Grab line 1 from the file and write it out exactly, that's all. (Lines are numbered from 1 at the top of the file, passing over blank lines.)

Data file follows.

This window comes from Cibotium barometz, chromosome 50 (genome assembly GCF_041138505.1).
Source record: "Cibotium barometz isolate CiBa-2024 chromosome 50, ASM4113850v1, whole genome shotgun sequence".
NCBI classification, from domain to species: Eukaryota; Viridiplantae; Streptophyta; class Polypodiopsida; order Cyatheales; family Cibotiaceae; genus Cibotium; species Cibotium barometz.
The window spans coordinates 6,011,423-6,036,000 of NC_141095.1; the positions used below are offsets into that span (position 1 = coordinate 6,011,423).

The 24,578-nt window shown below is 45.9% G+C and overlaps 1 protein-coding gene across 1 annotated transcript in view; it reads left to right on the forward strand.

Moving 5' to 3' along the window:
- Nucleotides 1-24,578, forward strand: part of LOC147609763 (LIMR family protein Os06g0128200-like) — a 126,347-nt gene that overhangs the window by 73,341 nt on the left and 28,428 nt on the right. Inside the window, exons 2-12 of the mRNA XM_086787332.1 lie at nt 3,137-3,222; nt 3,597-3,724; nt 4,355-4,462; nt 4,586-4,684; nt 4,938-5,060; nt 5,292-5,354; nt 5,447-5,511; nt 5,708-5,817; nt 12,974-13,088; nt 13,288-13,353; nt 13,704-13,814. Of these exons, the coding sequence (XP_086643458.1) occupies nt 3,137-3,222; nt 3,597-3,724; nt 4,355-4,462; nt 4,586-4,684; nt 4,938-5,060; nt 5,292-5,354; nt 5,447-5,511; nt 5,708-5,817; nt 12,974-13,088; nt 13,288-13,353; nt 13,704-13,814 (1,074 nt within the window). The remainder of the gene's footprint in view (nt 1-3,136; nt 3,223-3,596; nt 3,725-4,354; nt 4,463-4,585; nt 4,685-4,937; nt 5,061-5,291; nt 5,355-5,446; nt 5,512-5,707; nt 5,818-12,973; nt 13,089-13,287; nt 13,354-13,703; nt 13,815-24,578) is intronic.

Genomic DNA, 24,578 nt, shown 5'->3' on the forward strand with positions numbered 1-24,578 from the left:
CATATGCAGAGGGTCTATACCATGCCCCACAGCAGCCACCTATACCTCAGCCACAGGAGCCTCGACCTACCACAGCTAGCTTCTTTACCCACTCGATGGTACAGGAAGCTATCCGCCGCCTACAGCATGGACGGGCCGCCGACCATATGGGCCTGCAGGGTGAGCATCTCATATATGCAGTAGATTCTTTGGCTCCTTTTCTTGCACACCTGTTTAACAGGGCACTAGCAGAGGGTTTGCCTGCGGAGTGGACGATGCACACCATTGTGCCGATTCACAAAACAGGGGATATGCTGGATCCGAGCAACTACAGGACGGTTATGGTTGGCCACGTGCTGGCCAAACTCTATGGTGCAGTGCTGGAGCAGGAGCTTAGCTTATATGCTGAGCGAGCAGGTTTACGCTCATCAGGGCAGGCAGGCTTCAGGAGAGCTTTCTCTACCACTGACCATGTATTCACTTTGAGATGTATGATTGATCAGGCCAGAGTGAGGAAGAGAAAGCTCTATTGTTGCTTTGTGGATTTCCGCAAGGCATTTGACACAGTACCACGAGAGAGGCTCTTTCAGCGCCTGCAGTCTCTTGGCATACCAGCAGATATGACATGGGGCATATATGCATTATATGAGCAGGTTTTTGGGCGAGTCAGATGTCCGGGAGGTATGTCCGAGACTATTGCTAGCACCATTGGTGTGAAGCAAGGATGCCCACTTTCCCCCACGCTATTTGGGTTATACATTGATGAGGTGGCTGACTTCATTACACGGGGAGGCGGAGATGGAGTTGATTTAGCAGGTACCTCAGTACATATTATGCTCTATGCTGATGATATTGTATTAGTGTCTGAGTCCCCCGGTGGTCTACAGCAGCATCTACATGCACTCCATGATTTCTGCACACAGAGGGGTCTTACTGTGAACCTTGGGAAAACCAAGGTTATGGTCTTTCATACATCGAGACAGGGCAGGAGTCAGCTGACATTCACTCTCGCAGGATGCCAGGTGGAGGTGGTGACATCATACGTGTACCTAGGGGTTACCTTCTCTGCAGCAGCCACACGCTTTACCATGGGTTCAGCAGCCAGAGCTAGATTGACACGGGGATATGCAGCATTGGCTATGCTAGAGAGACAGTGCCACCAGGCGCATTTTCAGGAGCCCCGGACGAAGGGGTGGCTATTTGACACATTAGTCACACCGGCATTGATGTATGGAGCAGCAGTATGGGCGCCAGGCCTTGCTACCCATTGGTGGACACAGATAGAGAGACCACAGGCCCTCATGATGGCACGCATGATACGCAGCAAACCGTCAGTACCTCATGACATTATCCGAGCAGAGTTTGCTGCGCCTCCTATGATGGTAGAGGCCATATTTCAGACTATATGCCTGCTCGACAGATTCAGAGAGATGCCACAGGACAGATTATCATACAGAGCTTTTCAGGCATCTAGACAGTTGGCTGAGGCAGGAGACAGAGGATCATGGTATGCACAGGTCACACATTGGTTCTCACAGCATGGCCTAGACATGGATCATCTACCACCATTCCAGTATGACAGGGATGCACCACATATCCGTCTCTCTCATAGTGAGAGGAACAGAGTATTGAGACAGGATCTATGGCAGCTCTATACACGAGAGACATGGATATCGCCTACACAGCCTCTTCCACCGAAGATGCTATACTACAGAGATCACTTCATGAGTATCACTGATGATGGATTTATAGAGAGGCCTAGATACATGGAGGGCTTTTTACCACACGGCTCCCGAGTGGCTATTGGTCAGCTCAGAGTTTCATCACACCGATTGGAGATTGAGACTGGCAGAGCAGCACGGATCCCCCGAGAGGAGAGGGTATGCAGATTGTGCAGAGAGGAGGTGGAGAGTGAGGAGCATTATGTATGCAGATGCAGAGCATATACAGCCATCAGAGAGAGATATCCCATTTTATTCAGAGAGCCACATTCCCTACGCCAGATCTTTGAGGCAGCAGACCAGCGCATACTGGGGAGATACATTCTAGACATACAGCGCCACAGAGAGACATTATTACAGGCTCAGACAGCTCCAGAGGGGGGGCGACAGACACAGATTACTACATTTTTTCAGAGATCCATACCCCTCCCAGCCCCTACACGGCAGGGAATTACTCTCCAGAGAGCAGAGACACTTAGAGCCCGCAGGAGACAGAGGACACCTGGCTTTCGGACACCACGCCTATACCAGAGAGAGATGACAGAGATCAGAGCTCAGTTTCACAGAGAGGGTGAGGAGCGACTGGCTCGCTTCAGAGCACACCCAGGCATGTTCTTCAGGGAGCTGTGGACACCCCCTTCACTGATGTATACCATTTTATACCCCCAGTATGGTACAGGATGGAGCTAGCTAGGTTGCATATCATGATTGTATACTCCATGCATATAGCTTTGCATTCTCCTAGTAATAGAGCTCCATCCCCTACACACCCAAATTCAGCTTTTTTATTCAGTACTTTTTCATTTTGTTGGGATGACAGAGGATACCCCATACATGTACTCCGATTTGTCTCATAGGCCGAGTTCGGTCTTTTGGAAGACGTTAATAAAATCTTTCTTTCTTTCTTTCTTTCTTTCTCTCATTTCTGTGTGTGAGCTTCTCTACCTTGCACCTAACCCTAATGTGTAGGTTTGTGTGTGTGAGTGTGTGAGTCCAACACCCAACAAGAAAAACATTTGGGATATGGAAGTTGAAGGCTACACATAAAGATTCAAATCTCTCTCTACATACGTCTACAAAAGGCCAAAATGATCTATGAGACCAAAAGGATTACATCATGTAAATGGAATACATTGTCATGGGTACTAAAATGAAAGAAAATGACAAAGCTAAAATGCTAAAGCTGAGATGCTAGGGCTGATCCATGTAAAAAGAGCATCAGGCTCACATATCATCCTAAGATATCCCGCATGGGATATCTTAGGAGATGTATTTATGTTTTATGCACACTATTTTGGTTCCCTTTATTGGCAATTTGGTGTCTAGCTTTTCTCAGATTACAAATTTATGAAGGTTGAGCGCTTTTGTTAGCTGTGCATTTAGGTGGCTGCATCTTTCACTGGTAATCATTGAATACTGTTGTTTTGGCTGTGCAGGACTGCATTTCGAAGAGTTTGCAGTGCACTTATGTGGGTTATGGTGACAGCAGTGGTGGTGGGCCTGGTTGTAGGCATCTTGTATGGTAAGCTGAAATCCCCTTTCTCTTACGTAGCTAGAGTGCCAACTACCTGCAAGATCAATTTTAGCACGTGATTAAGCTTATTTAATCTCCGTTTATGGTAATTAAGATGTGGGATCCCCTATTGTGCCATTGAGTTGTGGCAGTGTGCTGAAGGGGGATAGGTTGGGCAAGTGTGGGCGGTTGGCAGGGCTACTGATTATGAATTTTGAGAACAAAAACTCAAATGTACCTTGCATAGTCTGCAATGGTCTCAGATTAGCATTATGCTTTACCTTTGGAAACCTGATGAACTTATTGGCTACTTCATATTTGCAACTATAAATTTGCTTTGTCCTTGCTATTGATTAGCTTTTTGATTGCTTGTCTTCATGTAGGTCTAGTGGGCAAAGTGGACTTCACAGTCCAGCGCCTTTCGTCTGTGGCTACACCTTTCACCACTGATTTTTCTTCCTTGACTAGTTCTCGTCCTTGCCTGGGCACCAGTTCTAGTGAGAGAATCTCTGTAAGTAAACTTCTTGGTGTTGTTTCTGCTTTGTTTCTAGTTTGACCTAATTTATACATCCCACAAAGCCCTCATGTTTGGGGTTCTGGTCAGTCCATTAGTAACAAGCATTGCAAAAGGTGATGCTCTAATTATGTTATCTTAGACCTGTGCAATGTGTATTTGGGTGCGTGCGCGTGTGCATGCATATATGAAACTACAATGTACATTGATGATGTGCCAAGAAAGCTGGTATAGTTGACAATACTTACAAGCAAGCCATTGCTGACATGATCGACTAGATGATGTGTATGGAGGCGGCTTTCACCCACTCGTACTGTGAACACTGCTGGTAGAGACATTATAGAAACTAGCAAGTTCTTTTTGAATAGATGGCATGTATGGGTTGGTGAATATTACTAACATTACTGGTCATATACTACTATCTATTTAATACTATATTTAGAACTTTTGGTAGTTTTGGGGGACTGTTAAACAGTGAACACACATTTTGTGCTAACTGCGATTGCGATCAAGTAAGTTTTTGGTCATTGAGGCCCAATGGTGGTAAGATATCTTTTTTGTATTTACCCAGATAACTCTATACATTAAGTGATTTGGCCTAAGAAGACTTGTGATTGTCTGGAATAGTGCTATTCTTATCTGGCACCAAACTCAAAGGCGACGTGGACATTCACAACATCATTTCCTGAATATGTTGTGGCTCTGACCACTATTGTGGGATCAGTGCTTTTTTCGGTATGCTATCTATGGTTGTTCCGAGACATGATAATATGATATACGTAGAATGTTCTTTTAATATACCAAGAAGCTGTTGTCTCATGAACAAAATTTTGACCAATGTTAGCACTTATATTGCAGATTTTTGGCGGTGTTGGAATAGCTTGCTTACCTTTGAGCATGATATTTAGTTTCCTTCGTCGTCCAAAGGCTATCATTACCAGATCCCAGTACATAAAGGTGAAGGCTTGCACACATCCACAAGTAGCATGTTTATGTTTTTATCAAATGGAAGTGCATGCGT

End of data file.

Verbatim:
This window comes from Cibotium barometz, chromosome 50 (genome assembly GCF_041138505.1).